A Sort-Of Victory for Colin Kaepernick

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On Friday it was announced that former San Francisco 49ers quarterback Colin Kaepernick and safety Eric Reid settled out of court with the National Football League (NFL) for an undisclosed amount of money.

Kaepernick and Reid had sued the NFL for blackballing them—colluding to keep them unemployed—because in 2016 they kneeled for the U.S. national anthem (“The Star-Spangled Banner”) before NFL football games, to protest police brutality against blacks. Their actions inspired a wave of other protests throughout the league.

Reid eventually signed with the Carolina Panthers, but the more visible Kaepernick is still unemployed in football.

***

On the one hand, the settlement is a capitulation: Kaepernick is settling for a lesser heap of cash than he would get if the case had been ruled in his favor. Also, the NFL avoids an admittance of guilt, and the embarrassment of details (revealing emails, harmful testimonies) that would otherwise go public.

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Photo: Scott Cunningham/Getty Images

On the other hand, “Kap” achieved something rare: he was able to administer a black eye to a multi-billion dollar corporation (unlike fellow NFL QB Tom Brady with Deflategate), and he’ll continue to be an icon and standard bearer of social consciousness in sports. Like boxer Muhammed Ali and Olympic sprinters Tommie Smith and John Carlos, his stature will only grow in coming years (assuming he steers clear of #MeToo).

Kaepernick has already garnered a multi-year endorsement from Nike, which will only get sweeter. It’s also still possible that a team owner might grow a backbone and sign him to a contract (the Panthers owner, perhaps?).

Beyond this are the damning depositions by league owners Jerry Jones (Dallas Cowboys) and Stephen Ross (Miami Dolphins), who claimed that a certain pubescent, pontificating president’s meddling forced a cowed NFL into making a rule change: players are now required to stand for the anthem. (longitudes: are clenched fists and bowed heads still permitted, or will prohibition of these gestures also now be added to contracts?)

The president, well-known in reality television circles for his enthusiastic embrace of firing employees, not only went on record urging the firing of players who protest during the anthem, but went so far as threatening a change in “tax law” to penalize teams who don’t crack down. Legal experts are now analyzing possible “government infringement upon players’ First Amendment rights.”

While Herr Donald needs little assistance in damning his own legacy, the NFL’s image has only further eroded with its blackballing and government-dictated rule changes.  It comes after a successful $1 billion suit by former players over concussion-related injuries that the league had, for years, denied…monies which are, reputedly, still unpaid.

Kap, longitudes is with you. Happy President’s Day.

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Photo: Getty Images

Martin Luther King and “The Other America”

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(Photo Santi Visalli / Getty)

The March for Our Lives students are presently receiving death threats and profanity-laced tirades, from so-called adults, for their campaign against American gun violence.  However – between pop quizzes and learning how to drive – they’re undeterred.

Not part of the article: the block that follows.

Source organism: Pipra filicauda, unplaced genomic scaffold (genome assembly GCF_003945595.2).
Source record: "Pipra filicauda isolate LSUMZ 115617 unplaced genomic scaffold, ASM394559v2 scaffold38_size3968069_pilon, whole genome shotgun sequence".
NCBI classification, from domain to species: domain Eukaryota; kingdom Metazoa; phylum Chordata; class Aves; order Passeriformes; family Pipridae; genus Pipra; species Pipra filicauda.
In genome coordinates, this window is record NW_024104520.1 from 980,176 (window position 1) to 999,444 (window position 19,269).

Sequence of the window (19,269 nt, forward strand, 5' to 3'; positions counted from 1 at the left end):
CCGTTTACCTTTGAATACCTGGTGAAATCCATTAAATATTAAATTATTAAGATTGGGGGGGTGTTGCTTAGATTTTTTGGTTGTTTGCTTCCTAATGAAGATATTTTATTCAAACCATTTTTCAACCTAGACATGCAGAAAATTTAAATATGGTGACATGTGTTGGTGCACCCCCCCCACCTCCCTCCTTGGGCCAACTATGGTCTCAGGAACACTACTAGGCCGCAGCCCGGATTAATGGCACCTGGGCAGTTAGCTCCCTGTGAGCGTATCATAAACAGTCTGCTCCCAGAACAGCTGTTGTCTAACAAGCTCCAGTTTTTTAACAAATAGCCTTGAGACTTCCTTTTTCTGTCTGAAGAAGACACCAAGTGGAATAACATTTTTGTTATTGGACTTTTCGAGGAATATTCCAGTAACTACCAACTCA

Someone else experienced a similar backlash for his activism.  Dr. Martin Luther King Jr. preached nonviolence to end segregation, poverty, and war.  He was ridiculed, threatened, jailed, beaten, and ultimately assassinated… 50 years ago today.

In a speech at Stanford University on April 14, 1967 (known as “The Other America” speech), he said something that could be equally applicable to today’s debate over gun control laws:

Although it may be true that morality cannot be legislated, behavior can be regulated.  Even though it may be true that the law cannot change the heart, it can restrain the heartless.  Even though it may be true that the law cannot make a man love me, it can restrain him from (killing) me… And so while the law may not change the hearts of men, it can and does change the habits of men.

King followed this by observing that, once habits change, attitudes and hearts will follow suit.  Based on the behavior of many of our current (elected) leaders, history has yet to render a verdict on this.

On this dark anniversary, it’s good to remember we had a leader of integrity, who was also unafraid to dream.

(To hear King, click the link above, and scroll to 30:00 for the quote)

(Photo Agence France Presse)

Marching for Our Lives

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She was standing alone. A pretty girl, she couldn’t have been more than 15 or 16 years old. I don’t know how she arrived at City Hall, in downtown Cincinnati, on this shivery March day, with wet snow beginning to fall. Maybe her parents dropped her off? Maybe she rode with some older friends?

She was holding a large orange sign with hand-scribbled words and numbers. The numbers signified annual handgun deaths in various countries around the world. The statistic for America was staggering. It dwarfed the others. While I can’t vouch for the accuracy of the numbers, it is true that the U.S. gun-related murder rate is 25 times higher than other high-income nations.

At the bottom of her sign, as a coda, she’d written “God Bless America.” Probably a touch of sarcasm. But she’s young, and she looked like she was from a good family. Personally, I’d have chosen a more scorching coda.

***